The Tomstown Dolomite,
in which the cave is developed, is a massive blue-black dolomite about
1000 feet thick that becomes light gray on weathering. The cave lies in
beds 100 feet above the base of the formation. It is located on the east
limb of a minor anticline dipping 20º E. The strike is due north.
A major joint system trends N. 60º E., and subordinate systems strike
N. 20º E. and N. 55º W. All joint planes are vertical.
Snivelys No. 1 Cave
was more extensive at one time but a great part has been removed in quarry
operations carried on over a generation ago. The back room of the cave
is a veritable guest register with its walls and ceiling covered by names
and initials. The oldest is dated 1908 but most are 1921 and 1925.
The entrance to Snivelys No. 1 Cave is a
horizontal hole 1 to 2 feet in diameter. Projecting spines from the ceiling
make it difficult to crawl through it. At 10 feet the crawlway ends in
an overhanging ledge with a drop of 8 feet to a room. The room is 15 feet
in diameter and 20 feet high with a conical cross section. A passage,
8 feet high, leading from the room pinches down beyond 50 feet to a small
crawlway 10 feet long. Midway along the passage a short side passage connects
with a room on the east. From this room a narrow passage leads to the
third and largest room in the cave. Midway along this passage a formation
blocks the way, making it necessary to crawl a short distance. The large
room is 40 feet long, 10 to 15 feet wide, and 8 feet high. At the end
of the room a beautiful, pure white flowstone, resembling a frozen waterfall,
is developed. This formation is among the largest and prettiest in any
of the caves of Maryland but, unfortunately, has not escaped defacing.
A narrow low crawlway leads behind the formation and trends towards the
second room of the cave. It is 20 feet long and ends in a pool.
The cave is relatively
dry except for a small poolroom that is floored with wet clay, the floor
of the cave is soft dry earth or broken stone. Air circulation in the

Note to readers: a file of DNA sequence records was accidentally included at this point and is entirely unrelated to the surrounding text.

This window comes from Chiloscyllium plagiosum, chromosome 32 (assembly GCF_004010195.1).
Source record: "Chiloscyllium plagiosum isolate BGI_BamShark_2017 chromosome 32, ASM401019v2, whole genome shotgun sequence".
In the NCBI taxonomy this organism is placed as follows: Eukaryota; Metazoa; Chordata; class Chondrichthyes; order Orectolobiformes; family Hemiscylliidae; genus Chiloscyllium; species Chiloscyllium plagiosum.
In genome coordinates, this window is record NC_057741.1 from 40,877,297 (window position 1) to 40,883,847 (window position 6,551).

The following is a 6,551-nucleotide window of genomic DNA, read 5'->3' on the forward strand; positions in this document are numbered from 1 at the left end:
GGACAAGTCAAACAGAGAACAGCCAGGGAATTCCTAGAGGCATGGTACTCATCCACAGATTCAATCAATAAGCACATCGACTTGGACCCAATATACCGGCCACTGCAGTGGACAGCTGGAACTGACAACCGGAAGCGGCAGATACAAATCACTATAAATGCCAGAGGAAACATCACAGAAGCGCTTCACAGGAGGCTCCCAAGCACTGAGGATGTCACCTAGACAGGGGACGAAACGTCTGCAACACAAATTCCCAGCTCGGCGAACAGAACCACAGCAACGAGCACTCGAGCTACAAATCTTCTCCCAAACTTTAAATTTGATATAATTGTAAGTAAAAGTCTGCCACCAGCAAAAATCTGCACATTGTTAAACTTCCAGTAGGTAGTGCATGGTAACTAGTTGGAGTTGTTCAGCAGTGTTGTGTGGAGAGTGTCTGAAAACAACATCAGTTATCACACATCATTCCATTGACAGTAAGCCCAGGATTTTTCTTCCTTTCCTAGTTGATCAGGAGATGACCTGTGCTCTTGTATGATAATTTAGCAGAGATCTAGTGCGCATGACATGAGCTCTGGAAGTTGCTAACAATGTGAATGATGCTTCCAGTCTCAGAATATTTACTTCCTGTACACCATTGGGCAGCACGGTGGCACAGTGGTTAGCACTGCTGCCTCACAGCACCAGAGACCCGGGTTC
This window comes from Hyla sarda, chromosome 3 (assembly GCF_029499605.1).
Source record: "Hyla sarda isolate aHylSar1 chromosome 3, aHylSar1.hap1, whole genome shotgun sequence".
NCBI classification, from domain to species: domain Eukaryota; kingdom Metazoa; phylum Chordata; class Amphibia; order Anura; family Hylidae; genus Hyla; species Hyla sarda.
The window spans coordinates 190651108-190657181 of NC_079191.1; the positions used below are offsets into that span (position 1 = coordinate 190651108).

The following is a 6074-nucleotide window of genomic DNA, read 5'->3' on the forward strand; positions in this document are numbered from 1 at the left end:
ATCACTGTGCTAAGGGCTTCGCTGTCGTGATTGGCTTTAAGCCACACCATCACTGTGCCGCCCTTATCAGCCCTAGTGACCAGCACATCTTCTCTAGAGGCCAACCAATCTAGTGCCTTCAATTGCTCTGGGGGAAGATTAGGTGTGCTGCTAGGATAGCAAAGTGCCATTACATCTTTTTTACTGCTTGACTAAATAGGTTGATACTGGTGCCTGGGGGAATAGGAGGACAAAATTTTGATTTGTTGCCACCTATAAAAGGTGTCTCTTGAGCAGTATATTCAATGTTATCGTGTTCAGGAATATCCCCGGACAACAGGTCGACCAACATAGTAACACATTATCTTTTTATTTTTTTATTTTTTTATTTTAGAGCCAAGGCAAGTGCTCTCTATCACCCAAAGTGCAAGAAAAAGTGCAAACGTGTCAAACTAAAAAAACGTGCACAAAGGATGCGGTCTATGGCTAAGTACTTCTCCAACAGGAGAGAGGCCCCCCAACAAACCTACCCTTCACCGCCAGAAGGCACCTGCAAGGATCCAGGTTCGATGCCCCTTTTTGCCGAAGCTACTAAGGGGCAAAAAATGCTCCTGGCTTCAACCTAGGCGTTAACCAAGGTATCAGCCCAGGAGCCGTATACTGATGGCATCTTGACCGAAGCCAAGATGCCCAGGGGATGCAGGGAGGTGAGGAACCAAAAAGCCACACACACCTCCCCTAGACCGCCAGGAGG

cave is poor, and large parties (8 people) have raised the temperature
from 57 to 70ºF. in a short time.
The second cave, Snivelys No. 2 Cave, is
located on top of the bluff a short distance to the east and north of
Snivelys No. 1 Cave. It is in a steep-sided shallow ravine, 10 to 20 feet
below the surface of the hill, that has formed by the settling of rock
into large solution channels. The surface of the ravine is covered by
large broken rocks, and entrance to the cave is gained through passages
in the debris. The drop at the entrance is about 15 feet vertical. The
cave is a fissure, 5 to 10 feet wide at the entrance, becoming progressively
narrower until beyond 100 feet it is too narrow to traverse. The fissure
is vertical and continues to the surface. The roof of the cave is broken
limestone blocks that are wedged in the fissure. The floor is covered
by a 6 inch layer of black dirt and leaves under which is yellow clay
mixed with small chips of decayed limestone. The cave is dangerous and
should be traversed with caution because of loose rocks.
In the rocky upland adjacent to the caves
are several smaller passageways. Fifty-five feet to the east of Snivelys
No. 2 Cave is a narrow ravine at the head of which is a fissure-like passage,
but it is too narrow to traverse. At the north end of the upland is an
elliptical pit 35 feet deep, 50 feet long, and 20 feet wide that probably
leads to passages but is now filled with debris at the base.
Snivelys No. 3 Cave is approximately 100
feet north of Snivelys No. 1 Cave and is located near the mouth of a ravine
under a mass of breakdown. The entrance is now a crawlway but prior to
quarrying the cave was undoubtedly much larger and easier to enter. The
entrance crawlway which is 2 to 4 feet in diameter trends northwest for
10 feet and intersects a larger passage which is 6 to 10 feet high and
4 feet wide. This passage trends northeast for 20 feet to breakdown.
-Caves of Maryland)